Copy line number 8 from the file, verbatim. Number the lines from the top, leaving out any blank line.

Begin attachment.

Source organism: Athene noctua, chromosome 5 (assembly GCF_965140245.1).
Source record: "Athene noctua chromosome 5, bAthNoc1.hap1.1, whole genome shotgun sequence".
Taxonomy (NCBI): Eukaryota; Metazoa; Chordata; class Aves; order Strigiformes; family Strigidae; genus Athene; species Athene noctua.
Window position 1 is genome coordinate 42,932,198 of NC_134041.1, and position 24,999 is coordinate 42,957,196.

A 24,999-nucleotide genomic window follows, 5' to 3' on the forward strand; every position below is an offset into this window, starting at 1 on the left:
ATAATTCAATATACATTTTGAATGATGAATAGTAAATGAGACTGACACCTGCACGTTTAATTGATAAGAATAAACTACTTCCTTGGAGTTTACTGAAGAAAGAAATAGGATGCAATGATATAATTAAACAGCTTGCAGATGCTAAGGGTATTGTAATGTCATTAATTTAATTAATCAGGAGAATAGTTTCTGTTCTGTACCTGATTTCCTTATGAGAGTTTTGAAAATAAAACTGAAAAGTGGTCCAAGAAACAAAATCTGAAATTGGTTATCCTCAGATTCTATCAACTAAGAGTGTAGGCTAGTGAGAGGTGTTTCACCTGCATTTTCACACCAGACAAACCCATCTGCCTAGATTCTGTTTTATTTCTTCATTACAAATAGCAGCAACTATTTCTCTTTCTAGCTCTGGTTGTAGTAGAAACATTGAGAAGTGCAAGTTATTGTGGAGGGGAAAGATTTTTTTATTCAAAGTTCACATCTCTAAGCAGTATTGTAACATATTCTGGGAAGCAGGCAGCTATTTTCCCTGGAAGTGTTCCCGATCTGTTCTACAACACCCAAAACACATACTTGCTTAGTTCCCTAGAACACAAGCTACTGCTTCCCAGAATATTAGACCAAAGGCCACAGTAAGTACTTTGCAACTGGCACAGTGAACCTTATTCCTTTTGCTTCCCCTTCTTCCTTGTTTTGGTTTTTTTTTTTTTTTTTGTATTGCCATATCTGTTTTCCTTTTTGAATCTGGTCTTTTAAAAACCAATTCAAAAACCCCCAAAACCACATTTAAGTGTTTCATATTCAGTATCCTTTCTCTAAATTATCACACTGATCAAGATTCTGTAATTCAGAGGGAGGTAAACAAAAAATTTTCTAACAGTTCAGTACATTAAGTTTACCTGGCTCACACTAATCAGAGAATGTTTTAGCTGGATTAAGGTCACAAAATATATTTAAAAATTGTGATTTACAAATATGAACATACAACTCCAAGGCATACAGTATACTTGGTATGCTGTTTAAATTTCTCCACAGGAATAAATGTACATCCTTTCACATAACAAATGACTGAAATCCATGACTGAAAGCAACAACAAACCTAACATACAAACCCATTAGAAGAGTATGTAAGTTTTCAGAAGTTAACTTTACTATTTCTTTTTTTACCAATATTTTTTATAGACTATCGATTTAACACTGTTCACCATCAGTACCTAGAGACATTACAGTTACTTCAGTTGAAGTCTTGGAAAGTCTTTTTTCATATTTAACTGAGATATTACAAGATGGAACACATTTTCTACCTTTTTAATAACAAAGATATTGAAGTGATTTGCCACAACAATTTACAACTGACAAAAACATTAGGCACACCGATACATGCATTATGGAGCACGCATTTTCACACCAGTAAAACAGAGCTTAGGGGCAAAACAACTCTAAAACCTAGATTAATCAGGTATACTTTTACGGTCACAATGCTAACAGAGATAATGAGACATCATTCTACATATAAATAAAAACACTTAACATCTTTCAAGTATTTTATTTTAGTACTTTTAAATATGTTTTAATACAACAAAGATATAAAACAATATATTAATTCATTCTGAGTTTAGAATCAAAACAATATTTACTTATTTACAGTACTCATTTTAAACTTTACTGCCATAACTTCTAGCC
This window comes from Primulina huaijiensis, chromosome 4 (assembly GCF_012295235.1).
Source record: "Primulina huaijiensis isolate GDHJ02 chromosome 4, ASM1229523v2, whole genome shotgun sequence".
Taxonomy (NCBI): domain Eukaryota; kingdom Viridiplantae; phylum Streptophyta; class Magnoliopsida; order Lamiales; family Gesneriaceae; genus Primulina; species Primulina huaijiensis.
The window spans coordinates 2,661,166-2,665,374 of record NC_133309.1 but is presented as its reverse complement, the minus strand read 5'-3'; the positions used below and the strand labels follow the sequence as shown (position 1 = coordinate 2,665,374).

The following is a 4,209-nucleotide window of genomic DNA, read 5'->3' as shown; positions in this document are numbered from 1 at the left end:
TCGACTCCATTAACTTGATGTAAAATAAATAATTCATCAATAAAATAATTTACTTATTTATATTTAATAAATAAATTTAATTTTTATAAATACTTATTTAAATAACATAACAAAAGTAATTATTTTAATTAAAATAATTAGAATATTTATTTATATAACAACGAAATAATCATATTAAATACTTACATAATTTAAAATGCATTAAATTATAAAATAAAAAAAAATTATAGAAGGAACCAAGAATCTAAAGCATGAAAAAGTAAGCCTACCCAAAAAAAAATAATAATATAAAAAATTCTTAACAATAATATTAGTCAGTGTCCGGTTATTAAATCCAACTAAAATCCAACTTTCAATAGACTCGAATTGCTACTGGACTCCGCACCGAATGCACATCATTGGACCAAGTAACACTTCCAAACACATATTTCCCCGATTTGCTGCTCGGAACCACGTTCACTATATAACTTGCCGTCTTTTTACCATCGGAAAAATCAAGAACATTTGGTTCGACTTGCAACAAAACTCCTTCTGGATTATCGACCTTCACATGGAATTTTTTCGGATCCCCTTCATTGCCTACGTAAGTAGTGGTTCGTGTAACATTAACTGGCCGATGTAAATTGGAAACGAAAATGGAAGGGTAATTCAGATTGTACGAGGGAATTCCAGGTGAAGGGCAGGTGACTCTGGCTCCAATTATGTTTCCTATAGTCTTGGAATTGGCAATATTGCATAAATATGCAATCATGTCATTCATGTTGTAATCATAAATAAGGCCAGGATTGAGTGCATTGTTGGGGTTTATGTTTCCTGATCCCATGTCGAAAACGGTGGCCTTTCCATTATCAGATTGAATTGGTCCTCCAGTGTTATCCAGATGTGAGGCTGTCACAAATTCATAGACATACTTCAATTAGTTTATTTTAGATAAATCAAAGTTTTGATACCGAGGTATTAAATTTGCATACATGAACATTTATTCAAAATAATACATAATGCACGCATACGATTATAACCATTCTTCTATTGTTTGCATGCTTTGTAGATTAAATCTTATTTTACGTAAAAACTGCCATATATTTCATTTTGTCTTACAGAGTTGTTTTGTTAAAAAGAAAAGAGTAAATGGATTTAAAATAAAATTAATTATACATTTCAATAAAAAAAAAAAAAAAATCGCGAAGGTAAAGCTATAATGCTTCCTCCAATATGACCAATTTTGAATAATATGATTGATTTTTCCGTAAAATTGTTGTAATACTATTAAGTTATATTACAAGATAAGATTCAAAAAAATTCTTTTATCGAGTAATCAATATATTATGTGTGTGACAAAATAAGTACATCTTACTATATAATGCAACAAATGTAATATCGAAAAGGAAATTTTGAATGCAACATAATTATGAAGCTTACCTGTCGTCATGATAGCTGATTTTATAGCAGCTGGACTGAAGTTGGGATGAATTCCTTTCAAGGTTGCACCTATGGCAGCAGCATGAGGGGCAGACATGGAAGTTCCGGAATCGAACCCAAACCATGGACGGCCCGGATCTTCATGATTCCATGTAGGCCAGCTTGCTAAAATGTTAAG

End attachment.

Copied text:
Source record: "Primulina huaijiensis isolate GDHJ02 chromosome 4, ASM1229523v2, whole genome shotgun sequence".